People on the subway in Seoul thought Shin Mi-sung was a window cleaner when she walked into the commuter train with her broomstick. Little did they know, Shin was clasping a broom that could possibly give their country its first ever Olympic medal in a non-skating event.
Shin, along with her teammates Kim Ji-sun, Lee Seul-bee, Gim Un-chi and Um Min-ji, earned Korea’s first Olympic berth in curling with a top-four finish at the World Women’s Curling Championships in Canada last year. Then the momentum also took them to Korea’s first-ever win at the international tournament held in a foreign country at the Pacific-Asia Curling Championships in Shanghai, China, last November.
Curling is still an obscure game to most Koreans. It was formally introduced to Korea in 1994, when the Korean Curling Association was founded, almost three decades after the establishment of the World Curling Federation.
South Korea has won 45 medals at the Winter Games since it first began competing in 1948, more than any other Asian country. But Korea and Holland are the only two countries in the top 15 all-time medal table that won all of their medals in three skating events. Women’s curling may just be able to buck that trend in Sochi.
4. Korean ‘Cool Runnings’
A couple of pairs of South Korean bobsledders are hoping to be the triumphant underdogs at the Winter Games in Sochi.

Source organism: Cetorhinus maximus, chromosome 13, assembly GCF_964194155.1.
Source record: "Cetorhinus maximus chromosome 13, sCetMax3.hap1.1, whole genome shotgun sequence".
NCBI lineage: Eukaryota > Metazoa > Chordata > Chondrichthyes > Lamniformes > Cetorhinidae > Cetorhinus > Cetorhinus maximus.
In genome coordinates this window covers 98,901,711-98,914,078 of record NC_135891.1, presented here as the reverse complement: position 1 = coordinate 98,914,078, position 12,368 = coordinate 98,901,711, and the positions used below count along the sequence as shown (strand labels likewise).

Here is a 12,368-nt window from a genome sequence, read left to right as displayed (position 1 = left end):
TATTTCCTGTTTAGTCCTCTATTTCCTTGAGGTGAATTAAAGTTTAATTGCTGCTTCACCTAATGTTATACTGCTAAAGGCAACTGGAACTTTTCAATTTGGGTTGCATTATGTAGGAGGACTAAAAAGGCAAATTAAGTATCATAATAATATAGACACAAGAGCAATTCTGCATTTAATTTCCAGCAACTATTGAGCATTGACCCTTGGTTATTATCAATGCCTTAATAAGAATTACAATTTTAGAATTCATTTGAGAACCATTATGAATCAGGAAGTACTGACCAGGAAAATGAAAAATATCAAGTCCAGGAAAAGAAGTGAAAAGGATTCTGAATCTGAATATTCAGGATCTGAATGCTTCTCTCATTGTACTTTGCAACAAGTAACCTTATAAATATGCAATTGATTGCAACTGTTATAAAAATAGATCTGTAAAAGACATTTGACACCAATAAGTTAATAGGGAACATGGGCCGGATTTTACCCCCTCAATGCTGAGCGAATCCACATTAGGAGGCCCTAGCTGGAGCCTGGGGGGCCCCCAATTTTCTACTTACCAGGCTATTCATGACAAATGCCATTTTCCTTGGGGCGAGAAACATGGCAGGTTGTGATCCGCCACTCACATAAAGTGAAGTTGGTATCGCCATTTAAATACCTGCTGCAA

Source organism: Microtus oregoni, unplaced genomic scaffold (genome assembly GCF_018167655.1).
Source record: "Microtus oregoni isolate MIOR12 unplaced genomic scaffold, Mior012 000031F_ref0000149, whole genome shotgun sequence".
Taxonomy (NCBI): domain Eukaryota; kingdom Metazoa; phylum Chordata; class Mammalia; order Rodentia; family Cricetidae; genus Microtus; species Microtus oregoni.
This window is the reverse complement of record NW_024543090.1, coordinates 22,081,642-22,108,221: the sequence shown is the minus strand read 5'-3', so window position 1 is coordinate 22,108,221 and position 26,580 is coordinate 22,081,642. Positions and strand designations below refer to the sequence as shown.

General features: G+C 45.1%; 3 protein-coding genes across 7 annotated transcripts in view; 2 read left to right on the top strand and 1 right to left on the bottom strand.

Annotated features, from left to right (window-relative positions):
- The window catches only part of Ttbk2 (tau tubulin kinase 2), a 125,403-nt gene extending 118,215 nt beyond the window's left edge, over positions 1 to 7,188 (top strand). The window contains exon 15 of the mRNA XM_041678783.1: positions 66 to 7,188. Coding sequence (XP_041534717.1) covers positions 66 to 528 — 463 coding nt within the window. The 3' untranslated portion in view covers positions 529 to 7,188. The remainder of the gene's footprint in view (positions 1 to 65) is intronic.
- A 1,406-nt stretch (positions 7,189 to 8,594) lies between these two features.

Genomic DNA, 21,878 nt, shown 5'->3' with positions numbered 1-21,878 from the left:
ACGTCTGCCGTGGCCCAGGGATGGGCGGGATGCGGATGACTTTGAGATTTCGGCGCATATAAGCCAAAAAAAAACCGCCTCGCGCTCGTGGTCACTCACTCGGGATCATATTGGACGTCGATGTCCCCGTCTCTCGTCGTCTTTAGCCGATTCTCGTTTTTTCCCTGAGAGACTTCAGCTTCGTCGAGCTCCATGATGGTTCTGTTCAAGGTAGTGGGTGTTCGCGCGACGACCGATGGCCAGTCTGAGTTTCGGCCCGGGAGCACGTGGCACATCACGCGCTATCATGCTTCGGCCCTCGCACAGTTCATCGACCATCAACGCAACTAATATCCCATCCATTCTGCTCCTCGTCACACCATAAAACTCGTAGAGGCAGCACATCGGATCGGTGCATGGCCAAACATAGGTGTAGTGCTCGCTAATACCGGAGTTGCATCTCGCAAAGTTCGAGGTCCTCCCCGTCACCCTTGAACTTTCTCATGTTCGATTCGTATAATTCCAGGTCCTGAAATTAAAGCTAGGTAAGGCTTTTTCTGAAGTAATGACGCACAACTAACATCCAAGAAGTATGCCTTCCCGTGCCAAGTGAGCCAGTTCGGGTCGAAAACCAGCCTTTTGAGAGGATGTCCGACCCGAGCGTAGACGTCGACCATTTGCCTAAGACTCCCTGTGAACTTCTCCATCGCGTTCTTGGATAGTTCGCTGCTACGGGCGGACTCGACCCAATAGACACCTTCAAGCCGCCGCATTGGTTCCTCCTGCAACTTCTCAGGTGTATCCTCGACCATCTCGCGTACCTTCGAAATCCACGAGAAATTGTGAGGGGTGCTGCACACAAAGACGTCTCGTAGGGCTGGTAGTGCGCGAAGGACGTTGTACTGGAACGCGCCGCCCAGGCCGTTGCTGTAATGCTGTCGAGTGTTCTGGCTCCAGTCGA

Kim Dong-hyun, a hearing impaired athlete who represented Korea at the Vancouver Games as the team’s pusher, has since turned into a pilot. Failure to find a domestic team nearly forced him into retirement, but he and Jeon Jung-rin overcame all odds at last month’s America Cup to win the gold medal in the two-man event. But perhaps a Korean pair that’s more likely to do well in Sochi is the team represented by pilot Won Yun-jong and brakeman Seo Young-woo. In March, the duo won Korea’s first-ever gold medal at the America Cup. Won and Seo then edged out France by .09 seconds at this season’s America Cup last November to win another gold after clocking in at 1:37:41.
The bobsledders’ qualifying process for the Olympics was ongoing at the time of this report, but Korea’s goal of sending two two-man teams to Sochi were still within grasp. The Korean media has dubbed their story “Korean Cool Runnings,” referencing the title of an American film loosely based on a longshot Jamaican team who train for the Winter Olympics.
5. Lee Sang-Hwa Goes Long
Aside from Kim Yuna, no other South Korean Olympian in Sochi is expected to win a gold medal as much as long track speed skater Lee Sang-hwa.
The three-time world champion and the reigning Olympic gold medalist is an overwhelming favorite to stand atop the medal podium for the women’s 500-meter race. Kim is a sprint distance specialist, a rare breed in Korea, who set the world record in the women’s 500 (36.36 seconds) at the 2013–14 Speed Skating World Cup in Salt Lake, Utah, last November.
With her performance in Salt Lake, the 24-year-old became only the fourth woman in history to break the world record at least four times. Before Lee, only Catriona Le May Doan (Canada), Bonnie Blair (U.S.) and Christa Luding-Rothenburger (Germany) achieved the feat. Lee will be under immense pressure to get her second straight gold in 500 meters, as she isn’t nearly as dominant with longer distances. Her best outing on a 1,000-meter track was back in 2010, and even then, she was only good for a fifth-place finish.